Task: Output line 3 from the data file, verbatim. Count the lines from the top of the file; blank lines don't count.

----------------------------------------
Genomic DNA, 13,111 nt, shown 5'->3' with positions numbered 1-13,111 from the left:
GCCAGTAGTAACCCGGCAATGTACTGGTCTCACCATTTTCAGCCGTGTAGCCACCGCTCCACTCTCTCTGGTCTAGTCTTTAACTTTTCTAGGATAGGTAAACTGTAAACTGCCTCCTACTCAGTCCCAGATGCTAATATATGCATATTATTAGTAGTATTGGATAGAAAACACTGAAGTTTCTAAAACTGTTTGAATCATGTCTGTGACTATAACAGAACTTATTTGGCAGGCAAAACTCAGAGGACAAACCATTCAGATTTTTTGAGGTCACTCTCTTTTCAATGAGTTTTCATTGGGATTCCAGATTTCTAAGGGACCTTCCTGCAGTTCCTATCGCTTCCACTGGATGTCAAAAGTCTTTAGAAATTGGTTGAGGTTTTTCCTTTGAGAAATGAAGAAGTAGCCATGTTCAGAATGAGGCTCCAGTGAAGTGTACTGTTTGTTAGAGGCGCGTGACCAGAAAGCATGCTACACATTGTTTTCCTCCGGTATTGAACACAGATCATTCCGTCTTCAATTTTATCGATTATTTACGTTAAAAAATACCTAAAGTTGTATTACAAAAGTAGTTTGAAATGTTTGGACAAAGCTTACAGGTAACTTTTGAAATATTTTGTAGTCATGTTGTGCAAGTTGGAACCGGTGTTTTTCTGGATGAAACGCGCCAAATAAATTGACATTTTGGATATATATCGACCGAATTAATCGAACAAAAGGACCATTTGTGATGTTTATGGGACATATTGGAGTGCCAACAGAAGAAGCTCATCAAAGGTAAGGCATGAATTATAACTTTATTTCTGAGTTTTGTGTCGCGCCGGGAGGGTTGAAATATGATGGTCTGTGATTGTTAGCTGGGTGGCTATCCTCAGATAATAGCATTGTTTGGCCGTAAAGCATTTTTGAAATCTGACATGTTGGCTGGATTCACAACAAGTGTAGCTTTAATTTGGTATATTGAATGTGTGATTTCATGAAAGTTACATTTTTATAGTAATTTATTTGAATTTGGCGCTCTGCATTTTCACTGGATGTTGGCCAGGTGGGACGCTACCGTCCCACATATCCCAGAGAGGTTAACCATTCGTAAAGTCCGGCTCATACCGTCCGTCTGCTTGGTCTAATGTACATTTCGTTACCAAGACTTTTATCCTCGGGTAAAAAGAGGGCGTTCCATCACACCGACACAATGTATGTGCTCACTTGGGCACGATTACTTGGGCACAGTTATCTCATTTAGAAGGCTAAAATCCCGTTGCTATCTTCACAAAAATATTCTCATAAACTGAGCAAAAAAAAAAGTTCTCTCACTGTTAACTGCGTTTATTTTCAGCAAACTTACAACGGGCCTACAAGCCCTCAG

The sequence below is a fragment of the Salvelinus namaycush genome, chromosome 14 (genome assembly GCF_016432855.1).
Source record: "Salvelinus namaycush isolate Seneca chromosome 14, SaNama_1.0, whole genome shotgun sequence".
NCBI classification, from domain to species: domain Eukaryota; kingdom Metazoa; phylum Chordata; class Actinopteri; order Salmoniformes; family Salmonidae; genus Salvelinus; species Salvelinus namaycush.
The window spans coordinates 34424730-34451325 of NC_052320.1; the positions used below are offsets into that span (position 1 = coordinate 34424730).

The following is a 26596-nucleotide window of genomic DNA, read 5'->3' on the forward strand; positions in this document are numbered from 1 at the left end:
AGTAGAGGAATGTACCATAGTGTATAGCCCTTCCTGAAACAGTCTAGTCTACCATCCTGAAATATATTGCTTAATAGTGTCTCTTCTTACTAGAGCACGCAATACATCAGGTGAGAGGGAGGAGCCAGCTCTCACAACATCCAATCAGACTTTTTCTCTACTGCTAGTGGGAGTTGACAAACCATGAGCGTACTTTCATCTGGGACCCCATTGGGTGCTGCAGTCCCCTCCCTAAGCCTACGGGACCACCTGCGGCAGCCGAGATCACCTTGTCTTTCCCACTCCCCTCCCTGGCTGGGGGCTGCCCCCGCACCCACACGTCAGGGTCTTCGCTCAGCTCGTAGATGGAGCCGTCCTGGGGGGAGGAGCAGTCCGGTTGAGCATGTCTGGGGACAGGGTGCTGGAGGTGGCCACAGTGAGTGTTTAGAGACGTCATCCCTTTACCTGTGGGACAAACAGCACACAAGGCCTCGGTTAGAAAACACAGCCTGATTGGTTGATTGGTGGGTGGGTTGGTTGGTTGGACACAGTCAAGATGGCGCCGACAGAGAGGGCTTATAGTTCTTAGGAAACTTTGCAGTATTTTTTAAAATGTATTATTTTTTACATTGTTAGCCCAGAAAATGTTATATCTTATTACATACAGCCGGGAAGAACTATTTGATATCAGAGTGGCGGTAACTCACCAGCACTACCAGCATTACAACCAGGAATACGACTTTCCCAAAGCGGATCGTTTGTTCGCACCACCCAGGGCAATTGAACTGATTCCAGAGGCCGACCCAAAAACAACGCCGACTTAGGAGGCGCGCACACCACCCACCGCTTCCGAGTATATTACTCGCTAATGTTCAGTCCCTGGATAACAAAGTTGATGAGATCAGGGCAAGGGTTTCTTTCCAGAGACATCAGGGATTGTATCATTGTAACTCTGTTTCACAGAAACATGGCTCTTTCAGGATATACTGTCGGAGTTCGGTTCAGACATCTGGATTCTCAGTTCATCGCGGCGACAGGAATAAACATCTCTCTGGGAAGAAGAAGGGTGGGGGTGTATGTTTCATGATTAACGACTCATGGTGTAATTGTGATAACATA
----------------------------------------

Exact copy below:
The sequence below is a fragment of the Salvelinus namaycush genome, chromosome 14 (genome assembly GCF_016432855.1).